4 points
  5. Someone like Gerrit Cole is probably going to cost you Gordon plus a top pitching prospect like Gonsalves, Romero or Littell. Add in another lower level piece or two with a decent ceiling. Gets expensive but you can't win without pitching.
    4 points
  6. Agreed with others thankful for TD and the mods. Thankful for the upcoming payroll flexibility and hopeful Falvine will make good use of it.
    4 points
  7. I too have always felt that Mauer hit into too many double plays. But for whatever reason, it seemed to be less this year. So I looked it up. He actually grounded into 17 double plays this year. That's about one every ten days...which really isn't a lot at all.
    4 points
  8. Agree with jimmer and Linus. Very glad to see Joe with a 3.4 WAR rather than the 1 or 2 the last few years. I'm thankful we don't have the Ghost of Albert Pujols signed for four more years at an average salary of $28.5 million (plus a $10 million personal services contract after the baseball contract expires).
    4 points
  9. Instead of being thankful for Mauer's contract soon coming off the books, which hasn't hindered us in any way except maybe stopping us from signing two or three more mediocre pitchers (because no way would they have signed one great player in FA with that money), I am thankful for him having a very good season in regards to OBP and especially defense (and I'm sure the rest of the IFs, as well as the pitchers, feel the same way about his defense.)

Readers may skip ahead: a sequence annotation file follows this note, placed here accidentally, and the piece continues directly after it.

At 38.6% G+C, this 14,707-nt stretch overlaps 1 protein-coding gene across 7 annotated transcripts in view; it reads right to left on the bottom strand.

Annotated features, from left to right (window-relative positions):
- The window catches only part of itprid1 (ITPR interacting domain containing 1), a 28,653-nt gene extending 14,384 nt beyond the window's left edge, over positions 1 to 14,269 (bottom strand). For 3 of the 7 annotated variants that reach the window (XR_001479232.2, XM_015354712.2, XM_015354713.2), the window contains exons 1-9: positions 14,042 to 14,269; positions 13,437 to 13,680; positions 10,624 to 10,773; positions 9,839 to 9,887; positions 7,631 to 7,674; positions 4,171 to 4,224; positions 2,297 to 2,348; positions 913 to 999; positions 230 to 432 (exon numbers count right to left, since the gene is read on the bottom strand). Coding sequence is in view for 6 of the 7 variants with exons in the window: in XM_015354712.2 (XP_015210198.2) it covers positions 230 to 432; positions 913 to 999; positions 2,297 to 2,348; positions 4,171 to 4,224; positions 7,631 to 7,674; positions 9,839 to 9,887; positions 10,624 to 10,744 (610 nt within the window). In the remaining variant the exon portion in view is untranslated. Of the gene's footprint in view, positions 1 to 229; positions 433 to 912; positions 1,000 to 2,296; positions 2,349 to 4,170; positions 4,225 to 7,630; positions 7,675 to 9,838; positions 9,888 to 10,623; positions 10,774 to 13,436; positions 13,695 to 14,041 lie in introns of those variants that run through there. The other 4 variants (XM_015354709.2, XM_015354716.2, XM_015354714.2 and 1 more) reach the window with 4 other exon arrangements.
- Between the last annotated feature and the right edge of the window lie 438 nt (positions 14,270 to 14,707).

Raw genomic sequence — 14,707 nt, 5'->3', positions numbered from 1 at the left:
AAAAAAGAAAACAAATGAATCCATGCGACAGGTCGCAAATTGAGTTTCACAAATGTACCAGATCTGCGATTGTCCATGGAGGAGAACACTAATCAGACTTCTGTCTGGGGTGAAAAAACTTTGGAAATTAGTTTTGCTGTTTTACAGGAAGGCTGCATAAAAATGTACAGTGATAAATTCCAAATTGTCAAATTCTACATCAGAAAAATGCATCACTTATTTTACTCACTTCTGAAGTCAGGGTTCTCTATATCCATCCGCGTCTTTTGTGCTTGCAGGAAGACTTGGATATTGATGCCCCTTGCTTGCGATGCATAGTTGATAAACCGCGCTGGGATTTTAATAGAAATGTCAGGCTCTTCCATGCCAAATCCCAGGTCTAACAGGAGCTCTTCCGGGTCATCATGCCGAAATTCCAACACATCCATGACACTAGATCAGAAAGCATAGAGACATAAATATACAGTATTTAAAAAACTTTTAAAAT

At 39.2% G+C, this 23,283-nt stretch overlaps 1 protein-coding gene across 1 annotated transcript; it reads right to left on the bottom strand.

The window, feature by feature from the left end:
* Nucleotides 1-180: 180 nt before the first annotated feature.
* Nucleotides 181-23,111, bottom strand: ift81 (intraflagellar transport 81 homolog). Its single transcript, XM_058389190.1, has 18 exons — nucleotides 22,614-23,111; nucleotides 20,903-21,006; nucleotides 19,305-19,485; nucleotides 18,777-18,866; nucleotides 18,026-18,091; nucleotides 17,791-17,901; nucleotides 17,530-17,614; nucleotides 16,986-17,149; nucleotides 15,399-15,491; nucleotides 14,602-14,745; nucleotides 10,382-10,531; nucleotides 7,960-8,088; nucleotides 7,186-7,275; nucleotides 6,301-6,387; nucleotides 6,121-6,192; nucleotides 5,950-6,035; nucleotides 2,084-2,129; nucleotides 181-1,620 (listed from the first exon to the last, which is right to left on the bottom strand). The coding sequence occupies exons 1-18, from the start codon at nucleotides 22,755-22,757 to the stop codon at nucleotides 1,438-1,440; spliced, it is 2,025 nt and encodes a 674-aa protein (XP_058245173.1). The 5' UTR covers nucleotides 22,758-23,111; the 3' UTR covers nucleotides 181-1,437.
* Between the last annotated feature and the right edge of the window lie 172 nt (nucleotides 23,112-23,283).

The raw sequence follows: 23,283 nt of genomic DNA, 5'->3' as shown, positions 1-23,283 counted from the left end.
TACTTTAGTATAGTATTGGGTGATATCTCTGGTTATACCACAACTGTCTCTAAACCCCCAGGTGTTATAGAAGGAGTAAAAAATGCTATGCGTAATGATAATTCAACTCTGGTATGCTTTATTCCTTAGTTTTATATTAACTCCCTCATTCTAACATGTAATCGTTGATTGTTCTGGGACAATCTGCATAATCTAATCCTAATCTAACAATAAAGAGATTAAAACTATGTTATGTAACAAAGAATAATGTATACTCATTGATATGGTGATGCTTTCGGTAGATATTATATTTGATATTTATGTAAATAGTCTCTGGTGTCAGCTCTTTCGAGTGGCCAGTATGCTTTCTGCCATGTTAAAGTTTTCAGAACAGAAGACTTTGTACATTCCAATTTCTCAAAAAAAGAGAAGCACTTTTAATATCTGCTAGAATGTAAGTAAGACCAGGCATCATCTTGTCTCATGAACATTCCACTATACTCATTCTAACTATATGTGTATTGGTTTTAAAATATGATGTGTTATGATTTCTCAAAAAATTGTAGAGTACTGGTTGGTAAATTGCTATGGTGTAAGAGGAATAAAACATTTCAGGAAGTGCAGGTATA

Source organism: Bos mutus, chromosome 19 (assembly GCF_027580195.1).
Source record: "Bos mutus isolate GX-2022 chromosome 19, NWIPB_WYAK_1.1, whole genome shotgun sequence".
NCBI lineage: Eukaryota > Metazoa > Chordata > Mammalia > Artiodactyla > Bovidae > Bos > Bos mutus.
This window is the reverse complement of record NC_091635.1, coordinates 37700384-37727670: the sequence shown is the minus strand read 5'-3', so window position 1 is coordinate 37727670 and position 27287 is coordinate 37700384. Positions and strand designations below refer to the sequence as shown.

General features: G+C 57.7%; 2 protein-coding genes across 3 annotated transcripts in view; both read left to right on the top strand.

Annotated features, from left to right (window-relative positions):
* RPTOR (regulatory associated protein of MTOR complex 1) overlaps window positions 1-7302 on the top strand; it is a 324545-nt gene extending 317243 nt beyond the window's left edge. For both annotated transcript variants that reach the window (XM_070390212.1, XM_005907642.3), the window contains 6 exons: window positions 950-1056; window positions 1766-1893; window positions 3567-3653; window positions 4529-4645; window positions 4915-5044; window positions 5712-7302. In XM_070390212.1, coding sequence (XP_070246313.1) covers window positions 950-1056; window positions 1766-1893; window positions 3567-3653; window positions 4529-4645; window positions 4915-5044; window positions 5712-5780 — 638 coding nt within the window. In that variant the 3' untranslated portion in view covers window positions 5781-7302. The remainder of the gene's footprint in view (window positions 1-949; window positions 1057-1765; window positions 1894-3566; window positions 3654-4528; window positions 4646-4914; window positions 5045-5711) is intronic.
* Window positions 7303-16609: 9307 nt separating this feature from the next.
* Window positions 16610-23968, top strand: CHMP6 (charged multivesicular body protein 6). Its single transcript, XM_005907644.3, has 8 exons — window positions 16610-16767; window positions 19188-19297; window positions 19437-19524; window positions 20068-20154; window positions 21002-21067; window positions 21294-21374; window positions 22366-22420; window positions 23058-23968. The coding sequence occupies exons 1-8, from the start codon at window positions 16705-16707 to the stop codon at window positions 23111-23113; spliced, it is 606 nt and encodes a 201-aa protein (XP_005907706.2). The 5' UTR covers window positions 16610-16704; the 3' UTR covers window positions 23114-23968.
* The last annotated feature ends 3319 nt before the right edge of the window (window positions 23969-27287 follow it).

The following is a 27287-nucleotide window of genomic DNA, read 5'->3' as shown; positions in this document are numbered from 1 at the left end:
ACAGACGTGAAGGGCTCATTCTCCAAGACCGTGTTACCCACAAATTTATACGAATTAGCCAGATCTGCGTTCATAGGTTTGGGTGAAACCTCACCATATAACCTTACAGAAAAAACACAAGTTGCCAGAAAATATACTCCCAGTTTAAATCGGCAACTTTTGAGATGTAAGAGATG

4 points
  10. My complaints about WAR were always based on 1. converting defense anf baserunning to runs, and 2. the flaws in the idea of the replacement player. But tying actual team wins to the sum of individual players WAR would seem to be an obvious desire, at least as measuring actual production is concerned.
    3 points
  11. I've never minded a guy leading the league in double plays. It's an opportunity thing -- runners on base and hard contact are both good things, but in combination they're going to lead to GIDPs. They're also going to lead to a lot of 1st and 3rds. The career leaders are Pujols, Ripken, Pudge, Aaron, and Yaz, by the way. That wouldn't be bad company to be in. https://www.baseball-reference.com/leaders/GIDP_career.shtml
    3 points